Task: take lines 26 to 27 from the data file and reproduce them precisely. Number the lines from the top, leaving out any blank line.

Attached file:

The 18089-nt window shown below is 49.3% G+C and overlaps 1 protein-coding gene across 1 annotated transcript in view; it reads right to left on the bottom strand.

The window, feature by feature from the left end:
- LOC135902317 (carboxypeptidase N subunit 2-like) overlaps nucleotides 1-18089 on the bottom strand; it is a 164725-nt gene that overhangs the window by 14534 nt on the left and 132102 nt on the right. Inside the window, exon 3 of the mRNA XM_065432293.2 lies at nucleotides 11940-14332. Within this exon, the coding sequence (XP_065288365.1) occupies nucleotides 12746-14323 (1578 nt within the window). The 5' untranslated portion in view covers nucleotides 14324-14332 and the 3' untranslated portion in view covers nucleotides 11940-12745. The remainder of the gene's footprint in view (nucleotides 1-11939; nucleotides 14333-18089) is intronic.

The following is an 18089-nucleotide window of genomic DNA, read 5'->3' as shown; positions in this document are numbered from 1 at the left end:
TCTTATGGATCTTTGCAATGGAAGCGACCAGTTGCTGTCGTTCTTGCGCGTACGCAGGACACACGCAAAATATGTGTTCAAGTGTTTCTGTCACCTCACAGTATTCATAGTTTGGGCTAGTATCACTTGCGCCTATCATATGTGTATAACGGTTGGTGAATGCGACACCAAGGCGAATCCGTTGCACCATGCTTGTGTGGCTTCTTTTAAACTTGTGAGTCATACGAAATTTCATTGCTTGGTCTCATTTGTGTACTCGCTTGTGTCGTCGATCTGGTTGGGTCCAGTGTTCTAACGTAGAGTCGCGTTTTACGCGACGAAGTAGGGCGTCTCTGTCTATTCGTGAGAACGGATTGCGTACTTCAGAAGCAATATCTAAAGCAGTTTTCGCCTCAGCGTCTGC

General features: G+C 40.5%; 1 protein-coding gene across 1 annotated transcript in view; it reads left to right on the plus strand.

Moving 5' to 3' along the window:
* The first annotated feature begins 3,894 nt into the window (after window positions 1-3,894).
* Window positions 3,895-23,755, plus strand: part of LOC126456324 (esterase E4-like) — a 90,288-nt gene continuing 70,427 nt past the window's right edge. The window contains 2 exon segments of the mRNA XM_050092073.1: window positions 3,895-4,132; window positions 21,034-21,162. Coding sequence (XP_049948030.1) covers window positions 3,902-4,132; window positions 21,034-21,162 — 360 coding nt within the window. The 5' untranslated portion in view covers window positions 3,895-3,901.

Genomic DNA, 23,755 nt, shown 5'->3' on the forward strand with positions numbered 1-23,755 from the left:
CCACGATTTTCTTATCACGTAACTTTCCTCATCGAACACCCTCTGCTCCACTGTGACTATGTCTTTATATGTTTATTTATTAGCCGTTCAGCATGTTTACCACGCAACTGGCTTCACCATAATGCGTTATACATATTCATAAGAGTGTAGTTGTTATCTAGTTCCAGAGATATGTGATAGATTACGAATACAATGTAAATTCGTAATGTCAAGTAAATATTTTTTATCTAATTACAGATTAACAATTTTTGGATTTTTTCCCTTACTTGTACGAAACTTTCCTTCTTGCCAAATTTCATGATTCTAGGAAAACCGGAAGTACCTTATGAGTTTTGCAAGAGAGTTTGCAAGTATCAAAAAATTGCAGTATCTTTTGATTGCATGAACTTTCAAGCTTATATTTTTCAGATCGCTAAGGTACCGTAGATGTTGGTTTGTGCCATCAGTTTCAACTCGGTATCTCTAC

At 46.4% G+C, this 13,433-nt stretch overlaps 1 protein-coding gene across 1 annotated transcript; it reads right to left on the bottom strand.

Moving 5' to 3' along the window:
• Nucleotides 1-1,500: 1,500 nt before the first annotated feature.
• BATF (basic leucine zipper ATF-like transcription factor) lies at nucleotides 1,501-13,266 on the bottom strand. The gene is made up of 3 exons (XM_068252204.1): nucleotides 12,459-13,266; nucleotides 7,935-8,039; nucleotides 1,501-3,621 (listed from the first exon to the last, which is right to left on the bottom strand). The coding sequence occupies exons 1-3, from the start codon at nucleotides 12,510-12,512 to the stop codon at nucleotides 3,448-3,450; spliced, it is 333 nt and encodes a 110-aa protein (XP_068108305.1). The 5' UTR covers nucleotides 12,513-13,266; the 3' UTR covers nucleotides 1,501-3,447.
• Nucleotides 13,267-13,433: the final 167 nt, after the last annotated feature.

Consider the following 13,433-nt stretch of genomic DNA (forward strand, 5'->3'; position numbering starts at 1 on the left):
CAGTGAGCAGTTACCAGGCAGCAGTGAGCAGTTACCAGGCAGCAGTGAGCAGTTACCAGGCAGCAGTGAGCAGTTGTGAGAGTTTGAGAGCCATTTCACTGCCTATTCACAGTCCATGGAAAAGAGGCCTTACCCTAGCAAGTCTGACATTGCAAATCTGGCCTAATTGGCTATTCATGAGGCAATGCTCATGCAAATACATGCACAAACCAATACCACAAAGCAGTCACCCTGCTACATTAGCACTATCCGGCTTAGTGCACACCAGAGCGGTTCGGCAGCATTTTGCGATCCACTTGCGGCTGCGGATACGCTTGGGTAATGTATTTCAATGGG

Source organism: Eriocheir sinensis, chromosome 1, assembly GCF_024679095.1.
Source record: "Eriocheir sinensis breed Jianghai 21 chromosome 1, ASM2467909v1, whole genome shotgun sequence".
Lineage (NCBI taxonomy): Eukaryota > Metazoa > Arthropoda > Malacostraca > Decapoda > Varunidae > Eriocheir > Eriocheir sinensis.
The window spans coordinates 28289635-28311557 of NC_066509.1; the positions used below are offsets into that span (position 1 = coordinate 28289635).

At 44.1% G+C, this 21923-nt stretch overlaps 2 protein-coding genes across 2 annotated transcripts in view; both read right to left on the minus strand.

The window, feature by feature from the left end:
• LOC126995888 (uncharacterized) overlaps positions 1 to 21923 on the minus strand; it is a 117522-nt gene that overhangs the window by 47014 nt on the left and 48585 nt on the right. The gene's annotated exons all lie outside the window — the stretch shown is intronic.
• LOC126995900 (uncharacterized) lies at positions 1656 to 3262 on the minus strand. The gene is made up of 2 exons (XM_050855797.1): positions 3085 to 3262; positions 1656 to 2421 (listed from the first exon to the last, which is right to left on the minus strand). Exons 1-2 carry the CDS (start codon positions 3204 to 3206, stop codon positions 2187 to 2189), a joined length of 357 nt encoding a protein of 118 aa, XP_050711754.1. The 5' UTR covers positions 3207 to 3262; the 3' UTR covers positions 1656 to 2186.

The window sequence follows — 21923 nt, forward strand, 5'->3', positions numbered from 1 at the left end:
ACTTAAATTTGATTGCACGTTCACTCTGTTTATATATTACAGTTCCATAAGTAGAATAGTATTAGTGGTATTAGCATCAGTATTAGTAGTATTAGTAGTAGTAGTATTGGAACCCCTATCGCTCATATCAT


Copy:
• LOC126995900 (uncharacterized) lies at positions 1656 to 3262 on the minus strand. The gene is made up of 2 exons (XM_050855797.1): positions 3085 to 3262; positions 1656 to 2421 (listed from the first exon to the last, which is right to left on the minus strand). Exons 1-2 carry the CDS (start codon positions 3204 to 3206, stop codon positions 2187 to 2189), a joined length of 357 nt encoding a protein of 118 aa, XP_050711754.1. The 5' UTR covers positions 3207 to 3262; the 3' UTR covers positions 1656 to 2186.

The window sequence follows — 21923 nt, forward strand, 5'->3', positions numbered from 1 at the left end: